The authors, from Oscar Fernandez Capetillo's group, have identified this double-edged property in the gene Chk1, an established tumor suppressor
Can a gene simultaneously protect against cancer and favor its growth? Researchers at the Spanish National Cancer Research Centre have discovered a gene with this double-edged property and suspect there may be many more that share it. In the words of Oscar Fernandez Capetillo, head of the group responsible for the study, this gene "can be both Dr. Jekyll and Mr. Hyde, in that it can either protect us against the appearance of tumors or promote tumor growth".
The study, appears this week in the Journal of Experimental Medicine, with Andrés J. López-Contreras and Paula Gutiérrez Martínez as first authors, focuses on the activity of Chk1, a gene known for its tumour suppressing effect. It is what Fernández-Capetillo calls "a genome guardian, a gene that keeps our genome free of mutations and, therefore, protects against the development of tumours".
The team wished to ascertain whether the tumour-protective effect of Chk1 was magnified in organisms with a larger quantity of the protein it codes for, so they created a mouse with three copies of the gene instead of the normal two. They then extracted and cultured the animal's cells and turned them cancerous with the aid of other genes. What they observed confounded all expectations: the cells became malignant more easily when carrying an extra copy of Chk1.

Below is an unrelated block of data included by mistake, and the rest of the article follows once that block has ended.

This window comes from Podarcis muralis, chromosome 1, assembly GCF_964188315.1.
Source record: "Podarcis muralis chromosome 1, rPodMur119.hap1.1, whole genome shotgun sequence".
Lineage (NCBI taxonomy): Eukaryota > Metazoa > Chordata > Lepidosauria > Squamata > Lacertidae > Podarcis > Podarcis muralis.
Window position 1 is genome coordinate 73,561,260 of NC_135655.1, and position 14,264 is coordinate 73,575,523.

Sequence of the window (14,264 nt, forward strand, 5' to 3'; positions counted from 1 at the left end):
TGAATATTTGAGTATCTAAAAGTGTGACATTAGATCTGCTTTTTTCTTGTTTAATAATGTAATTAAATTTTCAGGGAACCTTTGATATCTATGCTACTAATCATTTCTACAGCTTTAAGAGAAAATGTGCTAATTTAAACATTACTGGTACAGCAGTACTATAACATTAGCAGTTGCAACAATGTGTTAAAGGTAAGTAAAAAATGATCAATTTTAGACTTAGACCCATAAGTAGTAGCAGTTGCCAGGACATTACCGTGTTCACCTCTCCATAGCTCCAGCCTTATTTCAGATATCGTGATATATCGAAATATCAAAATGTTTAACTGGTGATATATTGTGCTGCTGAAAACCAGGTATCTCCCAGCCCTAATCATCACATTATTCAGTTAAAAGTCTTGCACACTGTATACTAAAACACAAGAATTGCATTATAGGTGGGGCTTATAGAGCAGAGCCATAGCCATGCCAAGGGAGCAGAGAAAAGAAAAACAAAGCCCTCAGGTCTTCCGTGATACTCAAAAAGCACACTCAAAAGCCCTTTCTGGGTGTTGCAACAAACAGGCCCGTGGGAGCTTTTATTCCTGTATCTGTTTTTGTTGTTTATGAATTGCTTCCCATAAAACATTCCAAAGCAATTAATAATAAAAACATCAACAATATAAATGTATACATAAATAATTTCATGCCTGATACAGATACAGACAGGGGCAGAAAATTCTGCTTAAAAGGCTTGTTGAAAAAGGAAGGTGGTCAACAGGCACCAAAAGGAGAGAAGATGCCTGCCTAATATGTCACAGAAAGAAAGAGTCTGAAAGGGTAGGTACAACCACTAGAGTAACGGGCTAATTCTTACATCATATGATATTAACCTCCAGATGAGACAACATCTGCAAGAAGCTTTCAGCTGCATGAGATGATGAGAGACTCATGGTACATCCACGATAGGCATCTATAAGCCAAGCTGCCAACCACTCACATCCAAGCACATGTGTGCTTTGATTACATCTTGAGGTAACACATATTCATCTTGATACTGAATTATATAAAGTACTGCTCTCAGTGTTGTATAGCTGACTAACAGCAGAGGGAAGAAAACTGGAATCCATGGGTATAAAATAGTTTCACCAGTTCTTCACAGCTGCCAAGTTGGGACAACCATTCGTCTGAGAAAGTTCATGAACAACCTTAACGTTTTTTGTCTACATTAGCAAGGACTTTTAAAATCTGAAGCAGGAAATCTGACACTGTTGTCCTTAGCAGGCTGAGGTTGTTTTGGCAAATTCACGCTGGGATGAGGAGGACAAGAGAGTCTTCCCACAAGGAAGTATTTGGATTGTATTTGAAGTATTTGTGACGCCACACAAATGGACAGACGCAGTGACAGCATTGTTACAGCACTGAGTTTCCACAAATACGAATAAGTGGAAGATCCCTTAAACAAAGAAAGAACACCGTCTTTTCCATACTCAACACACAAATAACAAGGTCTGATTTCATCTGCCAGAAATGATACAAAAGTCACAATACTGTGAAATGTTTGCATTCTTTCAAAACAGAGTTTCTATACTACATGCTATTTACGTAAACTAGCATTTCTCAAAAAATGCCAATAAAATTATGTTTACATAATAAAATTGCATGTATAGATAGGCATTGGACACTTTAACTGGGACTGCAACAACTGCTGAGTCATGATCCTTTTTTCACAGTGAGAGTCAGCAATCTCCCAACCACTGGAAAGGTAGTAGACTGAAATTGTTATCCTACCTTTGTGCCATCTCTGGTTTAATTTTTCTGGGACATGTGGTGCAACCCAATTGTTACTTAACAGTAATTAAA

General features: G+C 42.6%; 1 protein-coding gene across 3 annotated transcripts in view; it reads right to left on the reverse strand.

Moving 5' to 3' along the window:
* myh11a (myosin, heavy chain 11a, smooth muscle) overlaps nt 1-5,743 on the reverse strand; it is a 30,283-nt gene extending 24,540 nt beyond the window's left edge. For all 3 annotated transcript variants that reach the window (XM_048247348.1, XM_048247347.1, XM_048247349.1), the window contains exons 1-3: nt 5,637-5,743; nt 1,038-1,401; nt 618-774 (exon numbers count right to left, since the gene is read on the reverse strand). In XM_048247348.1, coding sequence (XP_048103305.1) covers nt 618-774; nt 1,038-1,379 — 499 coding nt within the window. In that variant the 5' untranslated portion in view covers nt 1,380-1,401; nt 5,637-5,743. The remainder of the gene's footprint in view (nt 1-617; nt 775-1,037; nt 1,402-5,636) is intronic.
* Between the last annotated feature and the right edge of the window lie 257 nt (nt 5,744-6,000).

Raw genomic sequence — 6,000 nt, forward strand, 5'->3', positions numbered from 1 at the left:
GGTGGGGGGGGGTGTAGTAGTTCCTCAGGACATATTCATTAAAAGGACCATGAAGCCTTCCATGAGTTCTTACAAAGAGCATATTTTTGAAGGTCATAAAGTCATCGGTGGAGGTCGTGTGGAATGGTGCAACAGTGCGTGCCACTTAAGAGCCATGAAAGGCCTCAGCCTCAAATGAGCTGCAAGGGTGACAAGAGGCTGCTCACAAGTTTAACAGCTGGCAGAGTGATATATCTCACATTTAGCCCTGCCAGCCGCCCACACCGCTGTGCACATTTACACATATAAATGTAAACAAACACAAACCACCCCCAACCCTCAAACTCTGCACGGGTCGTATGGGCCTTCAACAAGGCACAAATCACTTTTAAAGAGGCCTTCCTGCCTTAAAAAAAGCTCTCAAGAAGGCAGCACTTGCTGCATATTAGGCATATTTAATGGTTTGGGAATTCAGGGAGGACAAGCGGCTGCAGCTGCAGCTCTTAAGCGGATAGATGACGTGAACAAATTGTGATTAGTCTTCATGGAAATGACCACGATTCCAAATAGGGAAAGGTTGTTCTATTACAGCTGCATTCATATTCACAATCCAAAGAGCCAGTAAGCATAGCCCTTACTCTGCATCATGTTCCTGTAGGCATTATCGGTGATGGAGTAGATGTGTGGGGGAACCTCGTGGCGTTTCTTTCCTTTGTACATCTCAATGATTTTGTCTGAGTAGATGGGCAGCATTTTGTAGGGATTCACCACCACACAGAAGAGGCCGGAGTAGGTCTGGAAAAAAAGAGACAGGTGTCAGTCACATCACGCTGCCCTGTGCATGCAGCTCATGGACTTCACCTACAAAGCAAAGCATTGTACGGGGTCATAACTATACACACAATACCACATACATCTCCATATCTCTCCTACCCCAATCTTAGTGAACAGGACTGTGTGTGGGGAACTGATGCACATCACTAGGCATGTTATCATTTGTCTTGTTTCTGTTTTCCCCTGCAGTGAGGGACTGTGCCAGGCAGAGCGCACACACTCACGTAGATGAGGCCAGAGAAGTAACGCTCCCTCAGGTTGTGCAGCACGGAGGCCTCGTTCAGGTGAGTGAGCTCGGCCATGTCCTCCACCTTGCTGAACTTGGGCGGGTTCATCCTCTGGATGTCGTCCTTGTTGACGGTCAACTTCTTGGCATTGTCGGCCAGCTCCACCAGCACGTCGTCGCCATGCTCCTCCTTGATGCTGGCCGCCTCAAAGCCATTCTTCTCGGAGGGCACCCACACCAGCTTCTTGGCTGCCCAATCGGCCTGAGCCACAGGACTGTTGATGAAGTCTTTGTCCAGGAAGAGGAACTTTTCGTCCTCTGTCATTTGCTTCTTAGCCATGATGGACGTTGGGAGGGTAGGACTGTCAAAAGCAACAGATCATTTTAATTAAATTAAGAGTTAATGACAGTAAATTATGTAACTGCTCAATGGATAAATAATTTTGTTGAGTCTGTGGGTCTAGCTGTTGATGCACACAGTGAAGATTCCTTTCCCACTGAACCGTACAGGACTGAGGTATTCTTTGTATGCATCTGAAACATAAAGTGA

The reason for this paradox is that Chk1 has a beneficial effect on healthy cells, but also benefits tumour cells once they have established themselves in the body.
The dual role of Chk1
"Initially, Chk1 prevents the appearance of tumours, by limiting the spontaneous mutations that take place in our cells", remarks Fernández Capetillo. "This is the Dr. Jekyll side. However, advanced tumours exhibit extensive damage to their DNA and it is here that Chk1 comes to the tumour's aid by reducing the damage built up in its genome", he continues.
Chk1 works by protecting against replicative stress, a kind of damage that occurs in cells' genetic material as they divide. Some tumours indeed suffer continuous lesions in their genome due to their high division rates.
"The presence of 'genome guardians' like Chk1 may favour the growth of this kind of tumour by lessening its lesion load", explains López-Contreras.
"This study sheds light on why Chk1 is overexpressed in many tumours, when we would intuitively suppose that what favours the development of cancer is the loss of protective genes," the scientist concludes.